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4 Ways to Cut Production Costs Instead of Your Team

When money gets tight, find solutions that don't cost jobs.
For the first time in its brief-but-bountiful history, Silicon Valley is pumping the brakes. In response to an increasingly conservative investment climate, major startups such as Evernote, Jawbone, Hootsuite and Snapchat are cutting staff.
That may work for powerhouse tech startups, but what about entrepreneurs? When funds run thin, can you afford to chop the one and only staff developer or the account managers? With a limited budget and a small team, the best solution may be to limit production costs. But how?
Entrepreneurs can’t be like Apple, which leverages volume discounts to offer pixel-perfect screens and stainless steel hardware at low costs. And they don’t want to be like streaming service Grooveshark, which launched in 2006, the same year Spotify was developed. It didn’t pay for licenses from rights holders and was forced to reactively juggle legal battles while Spotify soared.
The key is to be proactive. Find ways to lower production costs before your budget feels the pinch. This not only keeps more cash in the bank, but it also makes you a threat to more established companies. Electronics company Xiaomi usurped Samsung as China’s best-selling smartphone company by proactively negotiating with its suppliers.

Produce like a pro.

Done right, a watchful eye on production leads to a better product at lower prices, improved financial security and the ultimate competitive edge. Four steps are key to proactively managing production:

1. Let price point dictate production.

While it seems logical to choose a product first, the production method second and the price point third, that’s not actually the best course of action. Instead, estimate the product’s market price -- what you can realistically sell it for -- and work backwards. 
Let’s say you’re a smartwatch manufacturer. You’ve done your homework and seen similar products selling for $250 each. You’ll need to tailor production to keep costs lower than estimated revenues. So, while you might really dig that leather armband for your smartwatch, the budget might dictate that you choose plastic instead. Just be sure to consider all types of costs, including development, prototypes, certifications and manufacturing.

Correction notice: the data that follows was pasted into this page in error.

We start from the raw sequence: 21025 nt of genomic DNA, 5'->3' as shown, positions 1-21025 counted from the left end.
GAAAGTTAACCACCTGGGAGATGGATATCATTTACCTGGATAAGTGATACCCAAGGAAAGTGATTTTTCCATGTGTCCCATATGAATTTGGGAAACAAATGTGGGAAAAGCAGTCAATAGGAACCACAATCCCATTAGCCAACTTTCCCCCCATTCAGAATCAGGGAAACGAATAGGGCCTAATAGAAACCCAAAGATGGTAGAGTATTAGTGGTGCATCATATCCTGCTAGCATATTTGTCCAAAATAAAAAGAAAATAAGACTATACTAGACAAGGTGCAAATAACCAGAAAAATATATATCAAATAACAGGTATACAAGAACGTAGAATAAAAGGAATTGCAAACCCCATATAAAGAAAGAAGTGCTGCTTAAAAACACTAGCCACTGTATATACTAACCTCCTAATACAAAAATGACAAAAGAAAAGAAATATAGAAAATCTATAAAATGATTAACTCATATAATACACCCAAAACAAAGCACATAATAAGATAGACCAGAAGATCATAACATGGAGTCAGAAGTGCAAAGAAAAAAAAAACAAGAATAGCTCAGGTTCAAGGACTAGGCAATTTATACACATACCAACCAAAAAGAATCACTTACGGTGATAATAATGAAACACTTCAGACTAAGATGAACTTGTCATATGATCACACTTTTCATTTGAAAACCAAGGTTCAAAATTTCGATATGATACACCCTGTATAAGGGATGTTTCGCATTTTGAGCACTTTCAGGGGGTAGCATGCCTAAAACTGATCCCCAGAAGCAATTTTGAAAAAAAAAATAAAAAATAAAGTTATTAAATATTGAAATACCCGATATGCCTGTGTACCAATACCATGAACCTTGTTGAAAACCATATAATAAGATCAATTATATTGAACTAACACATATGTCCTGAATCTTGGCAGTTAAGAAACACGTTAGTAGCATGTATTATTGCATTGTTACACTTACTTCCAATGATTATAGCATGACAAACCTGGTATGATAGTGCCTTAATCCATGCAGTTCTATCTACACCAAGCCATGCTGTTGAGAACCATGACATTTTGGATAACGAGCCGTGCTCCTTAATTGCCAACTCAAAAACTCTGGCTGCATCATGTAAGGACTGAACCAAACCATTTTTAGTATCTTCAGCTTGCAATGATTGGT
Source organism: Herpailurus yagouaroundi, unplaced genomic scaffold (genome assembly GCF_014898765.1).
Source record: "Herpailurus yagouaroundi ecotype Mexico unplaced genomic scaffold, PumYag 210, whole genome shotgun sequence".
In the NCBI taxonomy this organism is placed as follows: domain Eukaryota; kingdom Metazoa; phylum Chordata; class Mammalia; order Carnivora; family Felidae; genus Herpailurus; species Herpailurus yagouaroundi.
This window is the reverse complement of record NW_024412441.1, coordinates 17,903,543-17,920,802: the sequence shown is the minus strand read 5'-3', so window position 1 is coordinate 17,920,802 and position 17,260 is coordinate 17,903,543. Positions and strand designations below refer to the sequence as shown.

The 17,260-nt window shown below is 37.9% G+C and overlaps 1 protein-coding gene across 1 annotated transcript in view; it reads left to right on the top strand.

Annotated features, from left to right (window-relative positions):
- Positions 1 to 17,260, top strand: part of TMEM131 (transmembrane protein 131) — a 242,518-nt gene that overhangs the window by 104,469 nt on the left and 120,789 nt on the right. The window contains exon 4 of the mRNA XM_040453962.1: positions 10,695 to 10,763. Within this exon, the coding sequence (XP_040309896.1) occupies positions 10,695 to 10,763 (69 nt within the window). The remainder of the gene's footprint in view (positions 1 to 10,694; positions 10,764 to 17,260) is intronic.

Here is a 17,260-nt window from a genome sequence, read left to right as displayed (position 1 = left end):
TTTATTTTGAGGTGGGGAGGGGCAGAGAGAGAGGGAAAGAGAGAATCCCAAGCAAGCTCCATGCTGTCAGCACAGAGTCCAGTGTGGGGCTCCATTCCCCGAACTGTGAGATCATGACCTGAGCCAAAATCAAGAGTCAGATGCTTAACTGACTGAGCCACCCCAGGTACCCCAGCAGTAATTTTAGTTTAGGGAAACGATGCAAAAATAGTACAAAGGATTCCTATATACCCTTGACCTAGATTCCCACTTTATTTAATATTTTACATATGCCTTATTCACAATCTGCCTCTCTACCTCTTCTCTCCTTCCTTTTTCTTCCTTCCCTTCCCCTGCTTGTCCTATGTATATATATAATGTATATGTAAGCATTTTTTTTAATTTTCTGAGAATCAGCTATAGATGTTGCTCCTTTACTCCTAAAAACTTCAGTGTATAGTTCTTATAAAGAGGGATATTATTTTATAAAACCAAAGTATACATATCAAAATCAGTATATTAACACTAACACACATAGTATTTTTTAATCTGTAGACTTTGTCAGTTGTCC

2. Default to outsourcing.

In-house production, while the obvious route, isn’t always the most cost-effective one. It’s important for entrepreneurs think about outsourcing instead of focusing too much on what they want to produce internally. Many people attribute this very strategy to Skype’s success.
When the video communication startup launched, it outsourced development to an Estonian team that did such a great job that 44 percent of the Luxembourgian company’s staff is now based in Estonia. Microsoft must have approved, considering it bought the company for $8.5 billion. No matter your business, there’s no reason to consider it a one-stop shop.

3. Experiment with the unexpected.

People have come to expect gadgets to look and feel a certain way, which tends to stunt imagination. But the most successful products break the mold.
When Swiss-based energy company Alevo received $1 billion to develop its innovative energy storage system, it certainly didn’t look to store-bought AAs. Instead, it turned shipping containers into large batteries, enabling energy producers to store grid energy that was previously wasted.
It’s easier said than done, of course, but look past conventional materials and production methods. The most innovative paths are those that haven’t been trod before.

4. Befriend local suppliers.

Establish close relationships with regional manufacturers understanding of your goals and willing to innovate with you. It may cost more than working with a run-of-the-mill plant in China, but -- as thousands of entrepreneurs can attest -- it beats supply chain disruption. 
Local manufacturer relationships enable co-creation efforts, and they save money and headaches when problems arise. Dotcom Distribution saw the perks of staying local after it began doing business with a local shoe company. A hiccup due to poor planning could have corrupted the partnership, but the two were able to stand under the same roof and work through it.
It pays to outsource. Just don’t chase low costs at the detriment of a close-to-home supply chain and crazy-enough-to-succeed production experiments. The next time investor funding slows, your product won’t suffer. And your staff won’t have to either.


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